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In Mark 7:24 it says

Jesus got up and went away from there to the region of Tyre. And when He had entered a house, He wanted no one to know of it; yet He could not escape notice.

The same event is described in Matthew 15 but it doesn't mention Jesus being unable to stay hidden.

But in John 8:59 it says

Therefore they picked up stones to throw at Him, but Jesus hid Himself and went out of the temple.

I know this is not the main point of either passage, but I noticed this and would like to better understand the difference between the two situations. I think in John, Jesus supernaturally hid himself but in Mark it's more of a figure of speech.

  • Sometimes, He succeeded; other times, He did not. – Lucian Oct 1 '18 at 13:37
  • I'm confused: one is about preferring not to be noticed, and consequently being noticed. The other is about escaping a crowd. They are not comparable. – Sola Gratia Oct 2 '18 at 11:16
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At the time of Christ, Judaism was a religio licita (permitted religion); as such there were legal concessions made to the Jewish people. For example, "Jews might gather freely in thiasoi, observe the Sabbath and the Jewish festivals, send money to the Temple in Jerusalem, and enjoy autonomy in their communal affairs. Jews were also absolved from compulsory enrollment in the Roman military."

In particular, the Romans gave a measure of autonomy in how the Temple affairs were governed. The existence of the Sanhedrin as an official body to meet and pass judgment on matters in their jurisdiction is an example of their legal standing.

Earlier, John noted the presence of "law enforcement" agents under the direction of the chief priests:

The Pharisees heard the crowd muttering these things about him, and the chief priests and Pharisees sent officers to arrest him. (John 7:32) [ESV]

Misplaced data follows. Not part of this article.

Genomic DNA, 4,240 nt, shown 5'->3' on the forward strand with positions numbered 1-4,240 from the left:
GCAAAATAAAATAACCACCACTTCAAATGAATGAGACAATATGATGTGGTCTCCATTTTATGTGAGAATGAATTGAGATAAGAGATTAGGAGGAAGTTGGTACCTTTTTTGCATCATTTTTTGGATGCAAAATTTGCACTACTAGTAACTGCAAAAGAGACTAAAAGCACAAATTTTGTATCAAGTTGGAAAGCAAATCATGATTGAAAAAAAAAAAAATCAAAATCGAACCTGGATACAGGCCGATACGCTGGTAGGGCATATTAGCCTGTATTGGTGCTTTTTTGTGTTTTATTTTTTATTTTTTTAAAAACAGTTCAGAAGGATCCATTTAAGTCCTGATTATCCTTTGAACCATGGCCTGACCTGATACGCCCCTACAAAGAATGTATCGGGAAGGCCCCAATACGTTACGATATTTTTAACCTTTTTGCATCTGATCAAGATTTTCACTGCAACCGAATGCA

This same condition is found throughout the book of Acts, where the disciples and Apostles in the Temple precincts are arrested, beaten, and in Stephen's case, stoned to death under the authority of the chief priests and the Sanhedrin. This is the point John is making.

The fundamental difference between the two situations is the legal situation: in the Temple, a Jewish person was subject to the chief priests who had the ability and resources to enforce their rules and decisions. They had official "police," a prison, a system for trials and for carrying out their decisions; outside of Jerusalem, they had less power.

Those sent to arrest Jesus decided not to follow their orders:

The officers then came to the chief priests and Pharisees, who said to them, “Why did you not bring him?” The officers answered, “No one ever spoke like this man!” (7:45-46)

However, after saying those who were against Him were children of the devil, there was a different response:

So they picked up stones to throw at him, but Jesus hid himself and went out of the temple. (8:59)

The earlier favor Jesus had with the officers and others undoubtedly evaporated after He accused them of being children of the devil. In order for Jesus to die by crucifixion and not by a quasilegal stoning, it was necessary for him to hide from the officials who had real authority to legally arrest Him and leave the Temple, the location where their authority was greatest.

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No, there is no contradiction.

Just because Jesus has the ability to do something and either refuses to do so or speaks of His desires, does not mean there is a contradiction. Jesus had the ability to call a legion of angels to take Himself off the cross but chose not to do so. The whole point of Christ coming to earth was for Him to offer Himself as a sacrifice for mankind. That sacrifice was to be at the perfect time in human history. Jesus used or refrained to use His power to make sure He met his divine appointment.

  • Sorry I did not mean to say it was a contradiction, was only looking to understand the difference. I have fixed the title to reflect that. – WnGatRC456 Oct 3 '18 at 13:04

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